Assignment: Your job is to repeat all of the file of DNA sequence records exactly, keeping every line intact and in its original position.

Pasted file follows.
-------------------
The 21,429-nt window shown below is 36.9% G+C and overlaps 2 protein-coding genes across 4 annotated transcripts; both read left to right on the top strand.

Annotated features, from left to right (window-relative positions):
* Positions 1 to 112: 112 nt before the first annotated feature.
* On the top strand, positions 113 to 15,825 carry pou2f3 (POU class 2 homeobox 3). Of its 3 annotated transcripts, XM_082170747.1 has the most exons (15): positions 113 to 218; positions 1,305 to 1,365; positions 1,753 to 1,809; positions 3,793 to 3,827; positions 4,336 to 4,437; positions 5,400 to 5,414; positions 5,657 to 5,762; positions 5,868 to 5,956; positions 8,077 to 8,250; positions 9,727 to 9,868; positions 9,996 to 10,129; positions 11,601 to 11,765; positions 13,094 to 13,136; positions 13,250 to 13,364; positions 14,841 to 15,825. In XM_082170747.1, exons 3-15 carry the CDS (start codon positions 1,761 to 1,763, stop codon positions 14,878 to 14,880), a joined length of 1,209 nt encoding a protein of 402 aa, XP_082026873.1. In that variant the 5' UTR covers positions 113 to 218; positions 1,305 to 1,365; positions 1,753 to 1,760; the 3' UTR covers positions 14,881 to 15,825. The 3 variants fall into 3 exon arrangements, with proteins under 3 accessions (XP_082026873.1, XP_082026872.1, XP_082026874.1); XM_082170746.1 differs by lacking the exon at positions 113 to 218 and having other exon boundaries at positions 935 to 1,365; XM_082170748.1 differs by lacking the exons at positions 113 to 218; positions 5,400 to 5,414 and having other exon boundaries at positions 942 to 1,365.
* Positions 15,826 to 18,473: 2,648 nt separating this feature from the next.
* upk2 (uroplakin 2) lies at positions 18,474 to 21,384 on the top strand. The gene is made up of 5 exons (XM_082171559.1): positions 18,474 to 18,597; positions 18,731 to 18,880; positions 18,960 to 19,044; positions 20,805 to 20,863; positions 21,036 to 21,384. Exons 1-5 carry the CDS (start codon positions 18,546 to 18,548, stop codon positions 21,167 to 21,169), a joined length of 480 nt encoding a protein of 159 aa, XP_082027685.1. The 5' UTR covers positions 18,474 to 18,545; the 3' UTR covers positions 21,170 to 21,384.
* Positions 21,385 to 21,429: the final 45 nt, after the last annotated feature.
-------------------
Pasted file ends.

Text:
The 21,429-nt window shown below is 36.9% G+C and overlaps 2 protein-coding genes across 4 annotated transcripts; both read left to right on the top strand.

Annotated features, from left to right (window-relative positions):
* Positions 1 to 112: 112 nt before the first annotated feature.
* On the top strand, positions 113 to 15,825 carry pou2f3 (POU class 2 homeobox 3). Of its 3 annotated transcripts, XM_082170747.1 has the most exons (15): positions 113 to 218; positions 1,305 to 1,365; positions 1,753 to 1,809; positions 3,793 to 3,827; positions 4,336 to 4,437; positions 5,400 to 5,414; positions 5,657 to 5,762; positions 5,868 to 5,956; positions 8,077 to 8,250; positions 9,727 to 9,868; positions 9,996 to 10,129; positions 11,601 to 11,765; positions 13,094 to 13,136; positions 13,250 to 13,364; positions 14,841 to 15,825. In XM_082170747.1, exons 3-15 carry the CDS (start codon positions 1,761 to 1,763, stop codon positions 14,878 to 14,880), a joined length of 1,209 nt encoding a protein of 402 aa, XP_082026873.1. In that variant the 5' UTR covers positions 113 to 218; positions 1,305 to 1,365; positions 1,753 to 1,760; the 3' UTR covers positions 14,881 to 15,825. The 3 variants fall into 3 exon arrangements, with proteins under 3 accessions (XP_082026873.1, XP_082026872.1, XP_082026874.1); XM_082170746.1 differs by lacking the exon at positions 113 to 218 and having other exon boundaries at positions 935 to 1,365; XM_082170748.1 differs by lacking the exons at positions 113 to 218; positions 5,400 to 5,414 and having other exon boundaries at positions 942 to 1,365.
* Positions 15,826 to 18,473: 2,648 nt separating this feature from the next.
* upk2 (uroplakin 2) lies at positions 18,474 to 21,384 on the top strand. The gene is made up of 5 exons (XM_082171559.1): positions 18,474 to 18,597; positions 18,731 to 18,880; positions 18,960 to 19,044; positions 20,805 to 20,863; positions 21,036 to 21,384. Exons 1-5 carry the CDS (start codon positions 18,546 to 18,548, stop codon positions 21,167 to 21,169), a joined length of 480 nt encoding a protein of 159 aa, XP_082027685.1. The 5' UTR covers positions 18,474 to 18,545; the 3' UTR covers positions 21,170 to 21,384.
* Positions 21,385 to 21,429: the final 45 nt, after the last annotated feature.